Back in the “Land of the Free,” Americans are engaged in a persistent struggle against the meddlesome zeal of their own public servants. Harry Reid, Obama’s senate majority leader, and the man who referred to President Hu as a “dictator,” lately referred to the Congress over which he and fellow do-gooder, Nancy Pelosi, presided as one of the “most productive in history.”
Translation: more laws, more meddling, more interference…than ever.
On the economic front, Fed Head Ben Bernanke is furiously tinkering with any and every aspect of the monetary system he can get his grubby mitts on. While the administration points the finger at China for artificially suppressing the value of its yuan, Helicopter Ben works overtime to fix interest rates, devalue the greenback and rescue institutions in desperate need of failure.
Meanwhile, Treasury Secretary Tim Geithner sells off the financial security of future generations of Americans to the highest bidder – usually China – at scheduled auctions…in broad daylight…for all to see!
Currently, your child’s share of the national debt is around $45,000. Come 2015, provided current trends continue, it’ll be bumping up against $70,000. China will own an unnervingly large portion of that debt. If policy makers in the US are so concerned about China’s human rights record and its monetary meddling, how can they possibly justify shackling their children with debt handcuffs that are, so to speak, “Made in China”?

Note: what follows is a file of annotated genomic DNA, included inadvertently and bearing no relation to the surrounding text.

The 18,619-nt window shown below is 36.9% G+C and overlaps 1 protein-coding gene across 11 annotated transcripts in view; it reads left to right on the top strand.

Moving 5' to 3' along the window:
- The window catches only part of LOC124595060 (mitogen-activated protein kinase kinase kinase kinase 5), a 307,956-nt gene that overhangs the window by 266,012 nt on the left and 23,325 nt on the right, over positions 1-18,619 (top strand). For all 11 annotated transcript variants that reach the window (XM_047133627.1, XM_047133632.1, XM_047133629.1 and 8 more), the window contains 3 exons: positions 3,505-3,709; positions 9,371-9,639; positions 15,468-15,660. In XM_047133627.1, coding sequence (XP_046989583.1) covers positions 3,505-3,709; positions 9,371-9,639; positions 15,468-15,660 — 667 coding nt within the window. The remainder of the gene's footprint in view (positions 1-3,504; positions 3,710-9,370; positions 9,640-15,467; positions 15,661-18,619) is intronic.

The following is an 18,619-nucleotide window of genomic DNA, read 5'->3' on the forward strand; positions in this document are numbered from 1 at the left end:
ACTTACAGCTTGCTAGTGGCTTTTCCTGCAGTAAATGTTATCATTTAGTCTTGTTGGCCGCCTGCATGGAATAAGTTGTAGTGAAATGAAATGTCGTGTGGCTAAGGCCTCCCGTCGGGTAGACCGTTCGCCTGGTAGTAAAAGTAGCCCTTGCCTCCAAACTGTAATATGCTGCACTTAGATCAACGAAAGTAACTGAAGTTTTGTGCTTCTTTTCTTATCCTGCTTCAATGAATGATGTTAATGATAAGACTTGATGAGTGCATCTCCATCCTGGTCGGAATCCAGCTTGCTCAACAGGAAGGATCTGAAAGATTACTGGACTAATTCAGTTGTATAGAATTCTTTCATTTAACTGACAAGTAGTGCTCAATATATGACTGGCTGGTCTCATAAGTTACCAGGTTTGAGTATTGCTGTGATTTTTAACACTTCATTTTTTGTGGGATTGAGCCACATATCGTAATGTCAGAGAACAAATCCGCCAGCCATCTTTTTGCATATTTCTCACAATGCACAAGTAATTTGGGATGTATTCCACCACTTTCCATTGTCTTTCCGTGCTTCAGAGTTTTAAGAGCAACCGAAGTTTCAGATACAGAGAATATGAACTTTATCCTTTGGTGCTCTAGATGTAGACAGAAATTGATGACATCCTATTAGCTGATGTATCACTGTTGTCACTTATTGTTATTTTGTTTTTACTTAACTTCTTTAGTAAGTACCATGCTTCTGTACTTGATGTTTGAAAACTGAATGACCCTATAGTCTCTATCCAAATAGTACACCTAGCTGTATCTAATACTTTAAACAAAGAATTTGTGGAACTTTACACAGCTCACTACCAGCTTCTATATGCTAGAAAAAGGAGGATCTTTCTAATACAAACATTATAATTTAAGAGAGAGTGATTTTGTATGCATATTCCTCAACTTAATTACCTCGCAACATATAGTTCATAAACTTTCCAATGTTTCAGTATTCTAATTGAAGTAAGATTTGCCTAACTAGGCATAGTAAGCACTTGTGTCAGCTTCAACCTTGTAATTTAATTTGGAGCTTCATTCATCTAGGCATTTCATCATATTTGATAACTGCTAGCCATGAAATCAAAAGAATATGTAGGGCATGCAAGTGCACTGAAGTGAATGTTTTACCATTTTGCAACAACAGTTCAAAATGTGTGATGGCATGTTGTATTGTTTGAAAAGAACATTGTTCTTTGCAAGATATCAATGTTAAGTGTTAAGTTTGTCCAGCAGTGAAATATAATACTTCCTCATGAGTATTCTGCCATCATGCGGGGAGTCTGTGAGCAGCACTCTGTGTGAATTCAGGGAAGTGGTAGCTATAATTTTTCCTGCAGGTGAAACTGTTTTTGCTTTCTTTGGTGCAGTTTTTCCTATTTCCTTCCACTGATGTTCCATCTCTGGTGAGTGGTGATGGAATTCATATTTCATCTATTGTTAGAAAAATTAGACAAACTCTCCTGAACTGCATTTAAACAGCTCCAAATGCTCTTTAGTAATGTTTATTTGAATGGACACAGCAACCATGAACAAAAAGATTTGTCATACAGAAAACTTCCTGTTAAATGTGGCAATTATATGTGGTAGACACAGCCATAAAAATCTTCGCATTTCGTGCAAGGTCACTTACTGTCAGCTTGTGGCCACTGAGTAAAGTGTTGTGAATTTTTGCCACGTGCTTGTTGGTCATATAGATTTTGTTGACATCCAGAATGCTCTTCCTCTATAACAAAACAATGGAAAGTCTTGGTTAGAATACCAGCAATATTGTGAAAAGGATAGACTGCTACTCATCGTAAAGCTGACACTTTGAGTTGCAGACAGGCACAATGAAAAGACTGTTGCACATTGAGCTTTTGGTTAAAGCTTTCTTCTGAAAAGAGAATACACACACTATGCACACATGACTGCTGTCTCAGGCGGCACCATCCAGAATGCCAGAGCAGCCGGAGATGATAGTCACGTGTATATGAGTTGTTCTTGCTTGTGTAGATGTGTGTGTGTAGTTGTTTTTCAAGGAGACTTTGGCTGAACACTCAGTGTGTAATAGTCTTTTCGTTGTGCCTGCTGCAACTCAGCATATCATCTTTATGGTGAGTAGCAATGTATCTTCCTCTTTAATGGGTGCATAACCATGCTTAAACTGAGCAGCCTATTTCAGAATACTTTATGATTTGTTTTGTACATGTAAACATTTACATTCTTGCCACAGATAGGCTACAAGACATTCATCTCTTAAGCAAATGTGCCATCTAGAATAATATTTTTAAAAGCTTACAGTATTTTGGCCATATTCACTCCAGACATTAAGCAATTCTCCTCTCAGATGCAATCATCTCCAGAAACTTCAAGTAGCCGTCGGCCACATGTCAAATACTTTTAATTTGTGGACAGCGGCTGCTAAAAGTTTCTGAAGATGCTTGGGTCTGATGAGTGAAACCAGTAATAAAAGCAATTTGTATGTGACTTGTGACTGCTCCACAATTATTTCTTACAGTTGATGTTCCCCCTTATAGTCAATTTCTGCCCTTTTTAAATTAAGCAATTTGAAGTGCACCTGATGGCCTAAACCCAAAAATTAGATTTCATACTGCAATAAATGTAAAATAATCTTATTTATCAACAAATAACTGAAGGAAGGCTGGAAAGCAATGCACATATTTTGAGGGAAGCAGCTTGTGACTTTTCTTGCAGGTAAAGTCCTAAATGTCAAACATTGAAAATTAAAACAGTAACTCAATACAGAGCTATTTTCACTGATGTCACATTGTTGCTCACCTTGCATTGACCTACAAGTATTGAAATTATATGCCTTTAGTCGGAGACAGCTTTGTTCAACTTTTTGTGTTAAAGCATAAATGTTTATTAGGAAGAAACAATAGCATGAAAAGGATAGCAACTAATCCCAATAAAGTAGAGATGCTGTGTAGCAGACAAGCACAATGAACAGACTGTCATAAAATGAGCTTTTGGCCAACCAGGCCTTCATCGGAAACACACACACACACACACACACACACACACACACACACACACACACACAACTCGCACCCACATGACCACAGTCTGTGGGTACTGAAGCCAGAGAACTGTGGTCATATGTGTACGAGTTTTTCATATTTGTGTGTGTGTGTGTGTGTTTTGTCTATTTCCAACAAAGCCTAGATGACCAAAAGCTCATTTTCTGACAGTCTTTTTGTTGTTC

Generally speaking, the state tends toward war, either on the battlefield, the balance sheet, or, more often, a combination of the two. The endgame between the US and China will be no different.
“The situation is hopeless…but it’s not serious,” as our friend, Doug Casey, likes to say. Which brings us back to our own garden…
What can we, as individuals, do to protect ourselves from the inevitable, impending collision of these 21st century empires? For one, we can speculate on the distortions that arise in the market as a result of geopolitical jostling. Readers may recall, for example, the recent “disruption” in the rare earths sector, a sector China dominates with some 97% of world production.
Byron King, editor of the Energy & Scarcity Investor, has written extensively about the rare earth story – and the associated opportunities for investors – in these pages in the past, in his essay “China’s Leg Up in the Rare Earths Market”.
“China will ‘cooperate’ with the international community on future rare earth exports – ONLY to the extent that the overall process benefits China,” Byron observes in his latest presentation on the subject. “Otherwise, they’ll always have an excuse for what they’re doing or not doing.”
“Ten years ago,” Byron continues, “China exported 75% of its production of rare earth metals to the rest of the world. Today it exports less than 25%, even though the production in the last 10 years has more than doubled.”
“There IS a GREAT future for the rare earth industry in the West,” Byron concludes. “But you have to be careful about chasing momentum. You need to invest wisely, with a focus on companies that can actually deliver an end product after managing years of capital expenditure, and forming-up many systems of systems.”
We “little people” may not carry much weight when it comes to international political gamesmanship, but we can, as that wise Frenchman advises, tend to our own garden.